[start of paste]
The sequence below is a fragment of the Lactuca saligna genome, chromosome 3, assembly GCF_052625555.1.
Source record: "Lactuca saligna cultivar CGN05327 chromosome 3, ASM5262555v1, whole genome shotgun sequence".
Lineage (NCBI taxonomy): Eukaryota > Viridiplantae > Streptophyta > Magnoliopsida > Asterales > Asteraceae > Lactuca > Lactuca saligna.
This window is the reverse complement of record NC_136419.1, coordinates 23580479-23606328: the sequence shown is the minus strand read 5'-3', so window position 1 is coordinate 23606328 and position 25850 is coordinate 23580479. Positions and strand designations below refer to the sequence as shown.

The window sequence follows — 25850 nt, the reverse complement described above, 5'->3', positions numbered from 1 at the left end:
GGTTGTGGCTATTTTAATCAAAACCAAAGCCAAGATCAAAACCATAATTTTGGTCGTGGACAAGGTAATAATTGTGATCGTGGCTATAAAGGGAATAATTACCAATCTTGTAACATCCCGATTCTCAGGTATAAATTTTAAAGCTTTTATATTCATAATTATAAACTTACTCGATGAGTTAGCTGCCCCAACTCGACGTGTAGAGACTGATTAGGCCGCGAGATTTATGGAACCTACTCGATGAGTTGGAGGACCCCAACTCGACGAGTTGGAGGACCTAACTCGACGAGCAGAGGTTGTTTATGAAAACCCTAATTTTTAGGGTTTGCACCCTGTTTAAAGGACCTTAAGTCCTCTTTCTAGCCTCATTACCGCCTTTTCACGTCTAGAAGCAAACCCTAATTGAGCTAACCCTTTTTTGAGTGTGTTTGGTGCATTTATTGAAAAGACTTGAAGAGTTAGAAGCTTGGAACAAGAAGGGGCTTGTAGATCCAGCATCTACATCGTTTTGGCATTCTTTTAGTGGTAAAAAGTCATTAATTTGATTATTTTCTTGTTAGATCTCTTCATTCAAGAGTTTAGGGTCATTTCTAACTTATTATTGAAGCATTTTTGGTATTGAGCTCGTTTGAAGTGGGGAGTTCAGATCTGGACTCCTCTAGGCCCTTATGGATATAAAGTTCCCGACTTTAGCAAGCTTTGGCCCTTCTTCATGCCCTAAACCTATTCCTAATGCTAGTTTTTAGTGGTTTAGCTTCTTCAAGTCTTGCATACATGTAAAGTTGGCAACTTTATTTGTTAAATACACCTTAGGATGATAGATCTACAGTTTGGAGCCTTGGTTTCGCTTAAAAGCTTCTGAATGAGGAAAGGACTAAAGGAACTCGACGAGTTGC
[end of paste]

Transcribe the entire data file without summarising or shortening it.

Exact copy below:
The sequence below is a fragment of the Lactuca saligna genome, chromosome 3, assembly GCF_052625555.1.
Source record: "Lactuca saligna cultivar CGN05327 chromosome 3, ASM5262555v1, whole genome shotgun sequence".
Lineage (NCBI taxonomy): Eukaryota > Viridiplantae > Streptophyta > Magnoliopsida > Asterales > Asteraceae > Lactuca > Lactuca saligna.
This window is the reverse complement of record NC_136419.1, coordinates 23580479-23606328: the sequence shown is the minus strand read 5'-3', so window position 1 is coordinate 23606328 and position 25850 is coordinate 23580479. Positions and strand designations below refer to the sequence as shown.

The window sequence follows — 25850 nt, the reverse complement described above, 5'->3', positions numbered from 1 at the left end:
GGTTGTGGCTATTTTAATCAAAACCAAAGCCAAGATCAAAACCATAATTTTGGTCGTGGACAAGGTAATAATTGTGATCGTGGCTATAAAGGGAATAATTACCAATCTTGTAACATCCCGATTCTCAGGTATAAATTTTAAAGCTTTTATATTCATAATTATAAACTTACTCGATGAGTTAGCTGCCCCAACTCGACGTGTAGAGACTGATTAGGCCGCGAGATTTATGGAACCTACTCGATGAGTTGGAGGACCCCAACTCGACGAGTTGGAGGACCTAACTCGACGAGCAGAGGTTGTTTATGAAAACCCTAATTTTTAGGGTTTGCACCCTGTTTAAAGGACCTTAAGTCCTCTTTCTAGCCTCATTACCGCCTTTTCACGTCTAGAAGCAAACCCTAATTGAGCTAACCCTTTTTTGAGTGTGTTTGGTGCATTTATTGAAAAGACTTGAAGAGTTAGAAGCTTGGAACAAGAAGGGGCTTGTAGATCCAGCATCTACATCGTTTTGGCATTCTTTTAGTGGTAAAAAGTCATTAATTTGATTATTTTCTTGTTAGATCTCTTCATTCAAGAGTTTAGGGTCATTTCTAACTTATTATTGAAGCATTTTTGGTATTGAGCTCGTTTGAAGTGGGGAGTTCAGATCTGGACTCCTCTAGGCCCTTATGGATATAAAGTTCCCGACTTTAGCAAGCTTTGGCCCTTCTTCATGCCCTAAACCTATTCCTAATGCTAGTTTTTAGTGGTTTAGCTTCTTCAAGTCTTGCATACATGTAAAGTTGGCAACTTTATTTGTTAAATACACCTTAGGATGATAGATCTACAGTTTGGAGCCTTGGTTTCGCTTAAAAGCTTCTGAATGAGGAAAGGACTAAAGGAACTCGACGAGTTGC